1. ## [SOLVED] jointly distribution

A man and a woman decide to meet at a certain location. If each of them independently arrives at a time uniformly distributed between 12 noon and 1 P.M., find the probability that the first to arrive has to wait longer than 10 minutes.

Let X and Y denote, respectively, the time past 12 that the man and the woman arrive, then X and Y are independently random variables, each of which is uniformly distributed over (0, 60). The desired probability,
P[X + 10 < Y] + P[Y + 10 < X]= 2P[X + 10 < Y]
$\displaystyle =2 \int_{x+10<y} \int f(x, y) dx dy$
$\displaystyle =2 \int_{x+10<y} \int f_X(x) f_Y(y) dx dy$
$\displaystyle =2 \int_{10}^{60} \int_{0}^{y-10} (\frac{1}{60})^{2} dx dy$
But why $\displaystyle \int_{10}^{60}$ and not $\displaystyle \int_{0}^{60}$ in the first part of the integral??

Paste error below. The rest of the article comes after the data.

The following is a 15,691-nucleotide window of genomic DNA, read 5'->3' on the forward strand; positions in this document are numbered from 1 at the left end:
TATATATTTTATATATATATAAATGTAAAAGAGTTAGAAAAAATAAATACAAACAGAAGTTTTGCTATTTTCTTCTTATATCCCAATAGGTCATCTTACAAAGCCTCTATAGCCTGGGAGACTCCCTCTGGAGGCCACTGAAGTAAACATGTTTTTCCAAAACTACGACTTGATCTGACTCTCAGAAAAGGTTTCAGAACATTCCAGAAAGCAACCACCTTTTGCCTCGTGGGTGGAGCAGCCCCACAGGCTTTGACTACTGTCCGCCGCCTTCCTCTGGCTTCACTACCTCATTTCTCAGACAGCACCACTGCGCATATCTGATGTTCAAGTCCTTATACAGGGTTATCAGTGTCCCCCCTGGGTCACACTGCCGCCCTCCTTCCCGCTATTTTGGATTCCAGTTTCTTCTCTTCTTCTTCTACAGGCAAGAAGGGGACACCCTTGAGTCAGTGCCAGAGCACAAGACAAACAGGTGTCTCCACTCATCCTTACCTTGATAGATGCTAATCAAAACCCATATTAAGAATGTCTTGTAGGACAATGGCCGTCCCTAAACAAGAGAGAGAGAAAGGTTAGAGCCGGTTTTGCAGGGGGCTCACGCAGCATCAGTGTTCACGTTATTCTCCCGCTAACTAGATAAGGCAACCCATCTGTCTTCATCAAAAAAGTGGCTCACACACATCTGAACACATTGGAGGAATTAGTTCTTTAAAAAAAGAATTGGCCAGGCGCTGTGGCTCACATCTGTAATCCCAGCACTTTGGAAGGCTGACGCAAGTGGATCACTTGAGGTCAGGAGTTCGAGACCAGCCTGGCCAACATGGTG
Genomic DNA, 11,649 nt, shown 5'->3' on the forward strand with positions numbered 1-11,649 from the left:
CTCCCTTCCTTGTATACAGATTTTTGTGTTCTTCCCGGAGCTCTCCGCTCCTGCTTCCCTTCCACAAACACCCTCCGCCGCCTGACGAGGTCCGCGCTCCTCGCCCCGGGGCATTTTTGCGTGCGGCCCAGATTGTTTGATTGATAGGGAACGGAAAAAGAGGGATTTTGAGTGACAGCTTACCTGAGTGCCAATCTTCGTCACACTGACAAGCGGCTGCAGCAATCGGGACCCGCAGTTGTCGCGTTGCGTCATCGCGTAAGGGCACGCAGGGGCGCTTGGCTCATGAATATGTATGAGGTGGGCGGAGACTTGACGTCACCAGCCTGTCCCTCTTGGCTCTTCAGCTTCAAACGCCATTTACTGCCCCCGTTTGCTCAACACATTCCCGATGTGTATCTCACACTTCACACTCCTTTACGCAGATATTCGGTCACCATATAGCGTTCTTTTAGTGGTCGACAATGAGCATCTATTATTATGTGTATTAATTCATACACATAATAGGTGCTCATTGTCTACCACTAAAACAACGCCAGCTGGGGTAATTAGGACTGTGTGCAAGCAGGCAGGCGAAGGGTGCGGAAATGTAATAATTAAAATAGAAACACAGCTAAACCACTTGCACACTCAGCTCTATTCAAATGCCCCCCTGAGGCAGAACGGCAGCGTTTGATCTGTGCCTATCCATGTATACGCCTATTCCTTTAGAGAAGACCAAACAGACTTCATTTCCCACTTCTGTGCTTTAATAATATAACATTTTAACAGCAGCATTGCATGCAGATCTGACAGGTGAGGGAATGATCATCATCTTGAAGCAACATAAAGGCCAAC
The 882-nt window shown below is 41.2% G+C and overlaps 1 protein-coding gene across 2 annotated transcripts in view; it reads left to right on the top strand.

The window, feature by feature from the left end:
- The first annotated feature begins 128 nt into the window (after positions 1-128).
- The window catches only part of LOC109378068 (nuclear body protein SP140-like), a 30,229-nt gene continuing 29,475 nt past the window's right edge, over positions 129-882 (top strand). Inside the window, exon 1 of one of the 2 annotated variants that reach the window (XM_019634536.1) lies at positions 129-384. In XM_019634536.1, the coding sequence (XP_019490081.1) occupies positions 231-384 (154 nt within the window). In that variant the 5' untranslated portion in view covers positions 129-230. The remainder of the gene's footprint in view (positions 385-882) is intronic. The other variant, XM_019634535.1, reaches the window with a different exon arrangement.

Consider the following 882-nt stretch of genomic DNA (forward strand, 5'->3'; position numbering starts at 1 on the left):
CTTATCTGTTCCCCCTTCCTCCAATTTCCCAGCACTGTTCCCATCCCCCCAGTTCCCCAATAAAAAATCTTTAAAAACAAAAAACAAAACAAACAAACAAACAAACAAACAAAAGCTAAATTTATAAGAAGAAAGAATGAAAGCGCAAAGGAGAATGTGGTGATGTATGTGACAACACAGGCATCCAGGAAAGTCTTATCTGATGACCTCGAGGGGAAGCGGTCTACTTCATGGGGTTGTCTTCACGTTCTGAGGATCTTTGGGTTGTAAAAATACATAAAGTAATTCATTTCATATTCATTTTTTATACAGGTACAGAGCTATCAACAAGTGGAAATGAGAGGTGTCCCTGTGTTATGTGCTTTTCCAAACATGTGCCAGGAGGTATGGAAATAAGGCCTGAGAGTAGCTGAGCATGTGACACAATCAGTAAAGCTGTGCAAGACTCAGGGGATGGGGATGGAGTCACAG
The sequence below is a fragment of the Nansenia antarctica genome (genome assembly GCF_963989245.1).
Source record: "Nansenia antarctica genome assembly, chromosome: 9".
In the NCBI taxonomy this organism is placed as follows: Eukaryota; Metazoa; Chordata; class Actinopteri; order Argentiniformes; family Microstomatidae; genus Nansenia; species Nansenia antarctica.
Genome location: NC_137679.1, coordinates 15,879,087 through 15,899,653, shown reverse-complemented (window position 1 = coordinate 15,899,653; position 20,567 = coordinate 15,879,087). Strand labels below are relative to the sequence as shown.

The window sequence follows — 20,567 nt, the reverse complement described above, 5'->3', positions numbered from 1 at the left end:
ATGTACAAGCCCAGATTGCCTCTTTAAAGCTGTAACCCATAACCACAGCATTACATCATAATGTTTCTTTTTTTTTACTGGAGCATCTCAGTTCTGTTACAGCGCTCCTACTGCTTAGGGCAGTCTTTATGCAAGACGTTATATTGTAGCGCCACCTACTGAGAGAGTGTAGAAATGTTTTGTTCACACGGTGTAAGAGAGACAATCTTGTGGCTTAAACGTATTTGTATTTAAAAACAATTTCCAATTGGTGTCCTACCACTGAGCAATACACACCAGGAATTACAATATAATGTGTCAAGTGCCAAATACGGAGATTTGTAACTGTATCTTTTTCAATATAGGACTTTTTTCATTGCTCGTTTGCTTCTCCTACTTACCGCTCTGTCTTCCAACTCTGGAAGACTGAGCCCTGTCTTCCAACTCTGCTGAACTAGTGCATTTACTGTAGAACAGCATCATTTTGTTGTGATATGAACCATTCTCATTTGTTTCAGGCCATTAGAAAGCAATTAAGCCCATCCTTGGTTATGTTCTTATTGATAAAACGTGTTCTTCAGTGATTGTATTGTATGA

2. Hello,
Originally Posted by noob mathematician
A man and a woman decide to meet at a certain location. If each of them independently arrives at a time uniformly distributed between 12 noon and 1 P.M., find the probability that the first to arrive has to wait longer than 10 minutes.

Let X and Y denote, respectively, the time past 12 that the man and the woman arrive, then X and Y are independently random variables, each of which is uniformly distributed over (0, 60). The desired probability,
P[X + 10 < Y] + P[Y + 10 < X]= 2P[X + 10 < Y]
$\displaystyle =2 \int_{x+10<y} \int f(x, y) dx dy$
$\displaystyle =2 \int_{x+10<y} \int f_X(x) f_Y(y) dx dy$
$\displaystyle =2 \int_{10}^{60} \int_{0}^{y-10} (\frac{1}{60})^{2} dx dy$
But why $\displaystyle \int_{10}^{60}$ and not $\displaystyle \int_{0}^{60}$ in the first part of the integral??

more formally :

We know that X+10<Y
X can have values over 0 to 60
So we have 0<X<60
Then 10<X+10<70

Since Y>X+10>10, we have Y>10. This explains the lower bound.
The upper bound is 60 because Y has to be <60.

Looks clear ?